Are you transferring your insecurities to your child?

Parents should parent, which requires them to assess situations and, when needed, to step into their adult. We are all social animals and we learn through imitation. If you’ve ever watched your toddler imitate you while playing with dolls, trucks, or peers, you can see what an impact your behavior has on him. Be what you want to see.

You really are your child’s first teacher. And from birth to death, all of the patterns your child learns interacting with you will inform his relationships forevermore. Remember when you said, “I’ll never do to my child what my parents did to me”… and then you heard yourself repeating the same dialogue, as an echo from your past? That’s how it works. Your child will take all of his cues from you. If you’re calm, don’t panic, and stay balanced in your interactions with your child, he will develop that same behavior.

Let your child tell you what he needs from you. This requires you to listen actively and have empathy for your child. Never discount his feelings when either his body or pride is hurt. Be his support — his safe home team. If you’re insecure, you will absolutely pass on your insecurities. Empower your child to honor his own feelings by being his reliable touchstone. If your child trusts you, he will trust himself and therefore, the outer world. And, relaxation techniques can help you stay in balance and not overreact emotionally to your child’s experiences, whether an injury, a fight, or an illness.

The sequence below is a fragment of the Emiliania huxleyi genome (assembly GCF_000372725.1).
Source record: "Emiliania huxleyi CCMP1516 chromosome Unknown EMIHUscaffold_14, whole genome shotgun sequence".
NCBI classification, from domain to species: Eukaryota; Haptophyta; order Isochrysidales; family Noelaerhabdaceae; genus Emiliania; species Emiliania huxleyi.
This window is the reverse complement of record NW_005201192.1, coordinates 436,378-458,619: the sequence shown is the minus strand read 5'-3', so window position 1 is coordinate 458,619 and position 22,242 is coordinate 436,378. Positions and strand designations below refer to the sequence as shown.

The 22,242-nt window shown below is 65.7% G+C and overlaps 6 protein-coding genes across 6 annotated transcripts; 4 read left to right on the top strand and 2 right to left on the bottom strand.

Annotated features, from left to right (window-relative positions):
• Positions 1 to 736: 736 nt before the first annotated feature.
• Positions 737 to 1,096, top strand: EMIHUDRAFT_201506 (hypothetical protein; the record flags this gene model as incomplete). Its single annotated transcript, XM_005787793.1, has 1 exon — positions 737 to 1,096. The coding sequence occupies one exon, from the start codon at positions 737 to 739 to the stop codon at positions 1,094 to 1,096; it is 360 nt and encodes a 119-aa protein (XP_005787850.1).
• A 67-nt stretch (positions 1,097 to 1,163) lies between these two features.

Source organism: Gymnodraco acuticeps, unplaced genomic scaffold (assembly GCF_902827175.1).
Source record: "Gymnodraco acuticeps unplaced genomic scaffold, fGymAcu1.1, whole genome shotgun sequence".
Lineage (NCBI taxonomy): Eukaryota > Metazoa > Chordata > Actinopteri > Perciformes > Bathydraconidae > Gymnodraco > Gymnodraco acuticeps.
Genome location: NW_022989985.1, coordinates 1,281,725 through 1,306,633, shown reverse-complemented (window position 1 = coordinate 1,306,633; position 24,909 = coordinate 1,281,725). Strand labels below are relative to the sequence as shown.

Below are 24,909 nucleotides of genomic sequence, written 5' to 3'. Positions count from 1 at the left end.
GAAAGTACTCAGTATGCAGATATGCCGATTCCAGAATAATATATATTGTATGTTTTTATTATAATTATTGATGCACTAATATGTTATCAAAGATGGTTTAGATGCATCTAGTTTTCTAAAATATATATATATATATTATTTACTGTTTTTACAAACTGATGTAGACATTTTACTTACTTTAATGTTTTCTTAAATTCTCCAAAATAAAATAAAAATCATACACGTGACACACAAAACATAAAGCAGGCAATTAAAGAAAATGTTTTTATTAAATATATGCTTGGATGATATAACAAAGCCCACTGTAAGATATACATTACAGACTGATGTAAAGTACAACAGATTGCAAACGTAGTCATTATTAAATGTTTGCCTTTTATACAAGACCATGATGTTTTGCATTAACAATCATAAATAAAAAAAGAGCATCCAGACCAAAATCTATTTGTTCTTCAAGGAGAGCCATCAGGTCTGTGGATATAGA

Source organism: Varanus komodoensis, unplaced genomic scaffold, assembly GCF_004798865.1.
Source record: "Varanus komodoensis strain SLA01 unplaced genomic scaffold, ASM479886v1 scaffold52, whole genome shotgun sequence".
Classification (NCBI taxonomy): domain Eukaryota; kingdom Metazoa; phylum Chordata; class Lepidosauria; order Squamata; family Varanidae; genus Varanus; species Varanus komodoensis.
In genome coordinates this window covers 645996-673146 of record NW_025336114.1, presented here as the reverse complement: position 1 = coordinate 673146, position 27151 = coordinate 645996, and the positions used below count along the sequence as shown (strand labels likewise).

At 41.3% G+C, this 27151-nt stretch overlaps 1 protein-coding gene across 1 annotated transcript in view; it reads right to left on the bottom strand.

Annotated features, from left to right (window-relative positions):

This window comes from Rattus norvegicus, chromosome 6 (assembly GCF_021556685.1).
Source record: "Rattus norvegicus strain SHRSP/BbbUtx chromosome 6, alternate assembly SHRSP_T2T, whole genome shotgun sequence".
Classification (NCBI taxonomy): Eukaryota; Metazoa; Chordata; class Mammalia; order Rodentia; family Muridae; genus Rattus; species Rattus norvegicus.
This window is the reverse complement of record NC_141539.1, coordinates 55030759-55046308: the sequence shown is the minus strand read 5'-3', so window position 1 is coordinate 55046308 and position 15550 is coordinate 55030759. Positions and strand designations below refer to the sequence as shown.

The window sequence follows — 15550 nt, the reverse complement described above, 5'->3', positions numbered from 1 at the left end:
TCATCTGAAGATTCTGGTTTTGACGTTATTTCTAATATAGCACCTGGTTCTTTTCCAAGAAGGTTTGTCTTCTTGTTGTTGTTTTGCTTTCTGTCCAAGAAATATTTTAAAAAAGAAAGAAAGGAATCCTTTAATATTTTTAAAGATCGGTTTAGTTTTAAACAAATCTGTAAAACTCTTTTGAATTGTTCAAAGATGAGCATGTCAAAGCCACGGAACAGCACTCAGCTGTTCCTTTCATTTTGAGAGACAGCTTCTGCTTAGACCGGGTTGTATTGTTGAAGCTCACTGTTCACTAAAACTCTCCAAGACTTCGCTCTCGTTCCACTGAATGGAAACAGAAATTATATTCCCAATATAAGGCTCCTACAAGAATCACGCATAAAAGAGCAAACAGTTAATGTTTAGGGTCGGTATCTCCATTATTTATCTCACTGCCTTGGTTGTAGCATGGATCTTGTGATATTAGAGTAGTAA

Help your child realize that you are there for him, and you will support him to be there for himself. Thus, you are teaching your child to be independent by allowing him to feel bonded, safe, and secure. This will help him extend out and explore his world.

Nurturing is not smothering. Give your child the room to grow and to make mistakes. As a conscious parent, you can choose how to override your own fears, and therefore, build a strong and healthy child. If necessary, seek professional help for your insecurities, so that you don’t pass them on.